In my last post, I highlighted a number of ways in which we can all seek to elevate our visibility and authority as experts. My reason for focusing on this topic was that, if you want to sell online courses or any other sort of knowledge-based offering, it helps tremendously to be known as an expert.
The flip side of this effort, of course, is actually being able to deliver the goods.
Based on the many e-mail exchanges I have had with readers, most Learning Revolution subscribers tend to have substantial expertise and experience in their chosen field. I’d like to think I do as well, but I know the effort to maintain and increase expertise is a lifelong process. Here’s some of what I do on an ongoing basis to keep the saw sharp and make sure there is real legitimacy behind my efforts to elevate my expertise.
I engage in an ongoing effort to track and curate useful insights and information that relate to my work. I have a process for doing this that centers around the use of Feedly as an RSS reader. Here’s a brief video I did about it a while back. I recommend a similar process for anyone who wants to effectively stay on top of their field or industry.
Every year I make a list of books I plan to re-read and reflect on. I’ve found over time that going deep on just a handful of books and continually revisiting them really helps me to focus my thinking and be more effective in my work.
This is essentially my “curriculum” for baseline knowledge and skills in the work I do. For most of us who are experts in a niche area, there is no established MBA-type curriculum: we have to develop our own over time. My list changes periodically, but here’s what is currently have on the list (in no particular order):
- Influence – Robert Cialdini
- Blue Ocean Strategy – Renee Mauborgne and Chan Kim
- Make It Stick – Peter C. Brown, Henry L. Roediger III and Mark A. McDaniel
- Telling Ain’t Training – Harold Stolovitch and Erica Keeps
- Tested Advertising Methods – John Caples
- 22 Immutable Laws of Branding – Al and Laura Ries
- The Effective Executive – Peter Drucker
- Switch – Chip and Dan Heath
- Thinking, Fast and Slow – Daniel Kahneman
- Good Strategy, Bad Strategy – Richard Rumelt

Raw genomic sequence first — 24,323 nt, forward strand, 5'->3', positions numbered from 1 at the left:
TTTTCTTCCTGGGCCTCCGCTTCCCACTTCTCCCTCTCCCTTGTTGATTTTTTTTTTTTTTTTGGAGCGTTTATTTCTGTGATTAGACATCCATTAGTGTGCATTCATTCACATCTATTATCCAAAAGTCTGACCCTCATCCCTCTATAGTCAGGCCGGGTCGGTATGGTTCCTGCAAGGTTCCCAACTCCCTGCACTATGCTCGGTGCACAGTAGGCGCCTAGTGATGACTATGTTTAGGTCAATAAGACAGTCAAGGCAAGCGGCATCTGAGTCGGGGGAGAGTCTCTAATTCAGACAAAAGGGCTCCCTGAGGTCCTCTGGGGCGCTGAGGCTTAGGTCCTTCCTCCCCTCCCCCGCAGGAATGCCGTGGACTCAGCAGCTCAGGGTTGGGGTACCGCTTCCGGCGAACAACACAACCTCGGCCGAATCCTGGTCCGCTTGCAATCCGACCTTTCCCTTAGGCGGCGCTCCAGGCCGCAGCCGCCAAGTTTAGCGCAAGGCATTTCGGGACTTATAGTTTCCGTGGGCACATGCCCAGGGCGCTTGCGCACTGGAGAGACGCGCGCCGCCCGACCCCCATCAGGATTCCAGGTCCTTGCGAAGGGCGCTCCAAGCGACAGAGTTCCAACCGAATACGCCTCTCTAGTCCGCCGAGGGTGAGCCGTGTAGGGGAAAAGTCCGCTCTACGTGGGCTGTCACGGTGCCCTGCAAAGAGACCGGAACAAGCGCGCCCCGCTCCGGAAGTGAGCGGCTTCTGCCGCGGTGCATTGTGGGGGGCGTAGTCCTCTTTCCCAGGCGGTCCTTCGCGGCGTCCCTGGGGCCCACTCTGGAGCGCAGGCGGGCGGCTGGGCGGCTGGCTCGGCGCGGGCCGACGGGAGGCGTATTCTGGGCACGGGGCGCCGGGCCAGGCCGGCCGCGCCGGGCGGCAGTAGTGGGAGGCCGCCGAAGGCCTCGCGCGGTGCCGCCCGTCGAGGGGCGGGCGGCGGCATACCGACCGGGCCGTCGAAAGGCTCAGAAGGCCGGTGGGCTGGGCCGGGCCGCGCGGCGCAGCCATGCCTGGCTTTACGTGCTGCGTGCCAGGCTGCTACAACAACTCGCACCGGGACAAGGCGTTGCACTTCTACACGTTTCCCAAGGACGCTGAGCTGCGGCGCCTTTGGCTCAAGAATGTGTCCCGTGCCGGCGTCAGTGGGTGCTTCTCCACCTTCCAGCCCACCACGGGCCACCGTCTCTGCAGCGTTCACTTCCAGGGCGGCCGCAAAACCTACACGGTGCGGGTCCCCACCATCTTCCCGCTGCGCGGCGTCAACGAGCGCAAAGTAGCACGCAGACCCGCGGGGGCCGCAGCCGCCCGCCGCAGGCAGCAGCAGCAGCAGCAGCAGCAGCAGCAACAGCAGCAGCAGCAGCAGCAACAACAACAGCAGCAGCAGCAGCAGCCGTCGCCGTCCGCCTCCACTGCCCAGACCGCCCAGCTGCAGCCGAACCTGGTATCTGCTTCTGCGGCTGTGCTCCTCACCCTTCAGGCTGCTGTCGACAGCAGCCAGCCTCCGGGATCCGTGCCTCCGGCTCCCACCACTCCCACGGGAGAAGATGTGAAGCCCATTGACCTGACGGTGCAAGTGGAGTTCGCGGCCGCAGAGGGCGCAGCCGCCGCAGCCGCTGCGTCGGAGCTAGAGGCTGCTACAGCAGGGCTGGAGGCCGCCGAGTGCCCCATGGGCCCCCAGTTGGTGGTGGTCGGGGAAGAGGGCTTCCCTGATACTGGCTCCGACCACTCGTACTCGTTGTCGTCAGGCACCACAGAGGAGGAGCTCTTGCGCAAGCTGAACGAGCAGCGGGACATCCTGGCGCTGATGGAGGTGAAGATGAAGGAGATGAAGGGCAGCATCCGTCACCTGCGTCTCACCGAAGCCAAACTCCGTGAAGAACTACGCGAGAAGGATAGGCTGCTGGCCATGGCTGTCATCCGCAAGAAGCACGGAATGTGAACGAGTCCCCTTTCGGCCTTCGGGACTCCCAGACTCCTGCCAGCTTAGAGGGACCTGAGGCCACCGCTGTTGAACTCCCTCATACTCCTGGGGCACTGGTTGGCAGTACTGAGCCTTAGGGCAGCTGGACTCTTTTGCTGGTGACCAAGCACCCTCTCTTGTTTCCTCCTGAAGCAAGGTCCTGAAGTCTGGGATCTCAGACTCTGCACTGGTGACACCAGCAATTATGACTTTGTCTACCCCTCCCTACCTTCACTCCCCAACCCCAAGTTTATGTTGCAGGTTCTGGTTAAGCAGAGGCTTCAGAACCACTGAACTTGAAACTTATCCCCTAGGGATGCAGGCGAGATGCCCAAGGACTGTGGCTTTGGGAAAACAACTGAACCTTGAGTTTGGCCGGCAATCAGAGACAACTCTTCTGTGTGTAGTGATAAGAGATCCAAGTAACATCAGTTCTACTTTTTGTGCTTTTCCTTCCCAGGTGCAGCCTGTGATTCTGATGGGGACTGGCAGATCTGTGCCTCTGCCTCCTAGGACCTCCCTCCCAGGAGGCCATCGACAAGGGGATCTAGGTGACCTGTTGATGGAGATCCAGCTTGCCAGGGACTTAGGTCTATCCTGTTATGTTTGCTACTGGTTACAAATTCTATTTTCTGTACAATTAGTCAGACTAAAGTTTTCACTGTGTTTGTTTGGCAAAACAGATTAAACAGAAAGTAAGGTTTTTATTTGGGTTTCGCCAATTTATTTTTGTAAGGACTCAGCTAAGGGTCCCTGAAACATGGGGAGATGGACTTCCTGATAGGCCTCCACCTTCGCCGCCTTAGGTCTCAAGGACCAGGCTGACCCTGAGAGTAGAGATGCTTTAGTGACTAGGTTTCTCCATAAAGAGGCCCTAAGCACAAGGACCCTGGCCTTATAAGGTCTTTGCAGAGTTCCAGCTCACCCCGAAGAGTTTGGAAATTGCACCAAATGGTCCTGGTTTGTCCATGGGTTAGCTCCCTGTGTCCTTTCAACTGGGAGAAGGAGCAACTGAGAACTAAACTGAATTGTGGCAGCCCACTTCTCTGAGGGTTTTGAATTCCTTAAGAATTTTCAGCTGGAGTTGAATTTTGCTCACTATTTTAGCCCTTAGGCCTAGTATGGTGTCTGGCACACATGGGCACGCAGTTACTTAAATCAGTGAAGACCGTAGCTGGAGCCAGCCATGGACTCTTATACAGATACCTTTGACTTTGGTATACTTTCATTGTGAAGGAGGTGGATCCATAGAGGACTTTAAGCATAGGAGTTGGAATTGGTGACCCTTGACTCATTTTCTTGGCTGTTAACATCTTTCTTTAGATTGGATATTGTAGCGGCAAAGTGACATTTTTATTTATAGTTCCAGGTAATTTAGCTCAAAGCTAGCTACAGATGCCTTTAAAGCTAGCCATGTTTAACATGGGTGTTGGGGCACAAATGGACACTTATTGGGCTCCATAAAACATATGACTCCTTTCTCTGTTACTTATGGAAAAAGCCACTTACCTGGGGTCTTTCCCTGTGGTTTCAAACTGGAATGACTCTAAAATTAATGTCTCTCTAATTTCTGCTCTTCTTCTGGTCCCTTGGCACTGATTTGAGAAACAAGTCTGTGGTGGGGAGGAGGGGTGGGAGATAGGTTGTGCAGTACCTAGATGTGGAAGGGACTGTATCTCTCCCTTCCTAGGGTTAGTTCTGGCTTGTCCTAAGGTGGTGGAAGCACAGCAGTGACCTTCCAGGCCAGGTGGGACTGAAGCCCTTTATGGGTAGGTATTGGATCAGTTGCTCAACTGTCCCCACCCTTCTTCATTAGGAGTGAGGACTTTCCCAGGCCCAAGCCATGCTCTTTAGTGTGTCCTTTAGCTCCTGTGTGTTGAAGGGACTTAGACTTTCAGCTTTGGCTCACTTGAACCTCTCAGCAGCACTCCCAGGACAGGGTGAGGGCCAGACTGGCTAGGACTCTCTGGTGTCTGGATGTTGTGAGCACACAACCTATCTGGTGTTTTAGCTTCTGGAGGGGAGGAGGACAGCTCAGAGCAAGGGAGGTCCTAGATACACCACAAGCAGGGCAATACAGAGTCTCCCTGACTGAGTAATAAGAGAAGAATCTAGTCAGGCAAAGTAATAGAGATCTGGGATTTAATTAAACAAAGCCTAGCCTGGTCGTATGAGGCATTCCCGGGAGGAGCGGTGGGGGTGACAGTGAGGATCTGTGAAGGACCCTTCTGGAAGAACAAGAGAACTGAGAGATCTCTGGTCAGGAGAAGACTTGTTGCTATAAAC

- The Discourses – Epictetus
- The How of Happiness – Sonja Lyubomirsky
Not all of these, of course, relate directly to business, but I feel it is very important to read outside of topics directly related to my expertise. Doing so often sparks new ideas and perspectives that help me keep my work distinctive. (I also read quite a lot of fiction and biography, though tend not to re-read those quite as much.)
As helpful as revisiting books I’ve read before can be, I do also want to make sure I am adding to my knowledge – supplementing and tweaking the curriculum. Here’s what I have put on my list recently (again, in no particular order):
- How to Think Like Sherlock Homes – Maria Konnikova (already read, excellent!)
- Pre-suasion – Robert Cialdini (already read, excellent!)
- What Every Body Is Saying – Joe Navarro
- Power of Mindful Learning – Ellen Langer
- Nudge – Richard Thaler and Cass Sunstein (in progress)
- 4 Disciplines of Execution – Chris McChesney and Jim Huling
- How To Make Sense of Any Mess – Abby Covert
- Breakthrough Advertising (4th edition or earlier) – Eugene Schwartz
- Poor Charlie’s Almanac – Charlie Munger
- Sapiens: A Brief History of Humankind – Yuval Noah Harari
- Tribe – Sebastian Junger
Again, fiction will play a role, as will poetry, though I decided to just stick to non-fiction above. I would have to write a short book to explain my rationale on all of the choices above, but if you are wondering about any of them, feel free to contact me. Also – to be clear – my point is not that these books should be on your list. My point is that, as an expert, you should be maintaining a similar list of your own.
Who we spend our time with – whether literally or figuratively – has a huge impact on how we think, what we learn, and the overall trajectory of our personal and professional growth. I’m trying to get a lot more conscious about who I connect with – and stay connected with – and why.
This includes “two-way” relationships – i.e., people I can talk to and who talk to me (whether in-person, by phone, by social media, etc.). It also includes “one-way” relationships – people I listen to (e.g., podcasts, videos, online courses) or read (e.g., see the lists above).
Now, my aim is not to be mercenary about it, but I’m looking for people who can help me grow – and hopefully vice-versa. Professionally, I want to connect with more people who are bit more knowledgeable, skilled, or further along the path than I am – just enough so to motivate me to stretch myself. If you have focused on doing this before, you know it is not easy territory, but I think it is one of the most valuable things that those who want to grow their expertise can do.
Significant growth requires getting out or your comfort zone and taking some risks. I equate this with running “experiments,” and I’ve got a number of these in mind. A big one is that my partner and I will be launching a full-scale virtual conference aimed at our market.
As I have written before, it pays to think beyond courses. This is part of our effort to do this. I also have a few experiments planned for Learning Revolution, of course, so stay tuned for those!
All the best,
P.S. – If you haven’t already, I encourage you to follow me on Twitter for a continuing stream of worthwhile resources.